Comics Features

Review: The Ripper Legacy

The Jack the Ripper killings continue to be some of the most mysterious and disturbing unsolved crimes in history. The countless theories about what really happened, or who the killer really was, can only speculate towards something that we will most likely never know the answer to.

Mysterious and disturbing is the order of the day in The Ripper Legacy, which sees the crimes of the infamous killing spree being repeated in modern day Boston. Mark Bloodworth’s black and white artwork is able to convey the mainstream look that most comics going for the realistic look use, while also optimising the more gruesome elements. After all, Jack cuts his victims in an attempt to find her soul, and when he fails to find it, he decides that he has to cut deeper…

Black and white horror comics are certainly nothing new, with The Walking Dead being one of the best selling series currently running. What makes The Ripper Lecacy a cut (sorry) above all the others is that is capable of effortlessly getting under your skin in a way that many of the other series can only dream of doing. Sure, we’re all used to seeing NC-17 style grotesque imagery, but how many gruesome horror stories actually try to explore human nature, and ask what it is that can drive someone to leave behind the boundaries of conventional morality? The Ripper Legacy seeks to answer this question, going to places and asking questions that many of us would prefer to stay well clear of. All human beings have the ability to kill, but most of them apart from a select few never do. A select few that, as The Ripper Legacy examines, is not few enough.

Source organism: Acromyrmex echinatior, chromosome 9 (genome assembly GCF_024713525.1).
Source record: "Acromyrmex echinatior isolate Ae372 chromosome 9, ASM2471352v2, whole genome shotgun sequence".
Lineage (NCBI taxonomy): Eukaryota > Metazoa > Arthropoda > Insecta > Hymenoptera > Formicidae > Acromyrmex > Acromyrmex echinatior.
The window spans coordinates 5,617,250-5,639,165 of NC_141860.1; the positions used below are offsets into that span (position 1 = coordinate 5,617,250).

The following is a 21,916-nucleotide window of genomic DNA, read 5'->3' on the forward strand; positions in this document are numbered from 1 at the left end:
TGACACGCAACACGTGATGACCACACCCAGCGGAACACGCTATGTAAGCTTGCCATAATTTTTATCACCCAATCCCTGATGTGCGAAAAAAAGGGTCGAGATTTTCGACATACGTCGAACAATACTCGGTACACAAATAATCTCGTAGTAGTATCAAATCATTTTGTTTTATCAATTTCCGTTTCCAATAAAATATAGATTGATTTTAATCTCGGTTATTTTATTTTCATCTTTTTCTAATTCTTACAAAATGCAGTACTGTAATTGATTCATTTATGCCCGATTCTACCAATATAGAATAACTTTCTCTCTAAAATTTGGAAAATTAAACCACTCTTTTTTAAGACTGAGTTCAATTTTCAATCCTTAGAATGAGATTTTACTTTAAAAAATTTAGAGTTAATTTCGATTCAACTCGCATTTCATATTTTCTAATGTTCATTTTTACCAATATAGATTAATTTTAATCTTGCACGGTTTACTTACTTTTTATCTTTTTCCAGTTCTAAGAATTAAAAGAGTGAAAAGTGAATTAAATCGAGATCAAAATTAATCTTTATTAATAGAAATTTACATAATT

In order to deal with the menace of a Jack the Ripper copycat, Raven Inc. are called to put a stop to the killing. Think a team along the line of Ghostbusters or B.R.P.D, who are only called when “all avenues of conventional investigation have been exhausted”.

The two most interesting members of the group are former institutionalised physic Yuri and his sister Valentina offer an interesting look at how people with special gifts are used as tools rather than being commended for the help that they can offer, echoing X-Men’s ‘fight for a world that hates us’.

They encounter a man who claims to have been a policeman who caught and killed Jack the Ripper back in 1888, a decision that he believes lead to all of mankind’s future atrocities, in other words, a legacy was created that would continue until “the nature of humanity itself changes”. As the mysterious, lurking voice describes, original sin is something that is innate in all of mankind, something behind the door that we are all incriminated in, adding a philosophical underpinning to the familiar detective story.

In his foreword, writer Jim Alexander explained that the story is not a journey into the heart of darkness, but also one where the heart is ripped out and put on display. Indeed, The Ripper Legacy is a journey into the darkest parts of human nature, and supernatural or not, certainly wants to rip out the reader’s heart and put it on display.

About the author

David Gelmini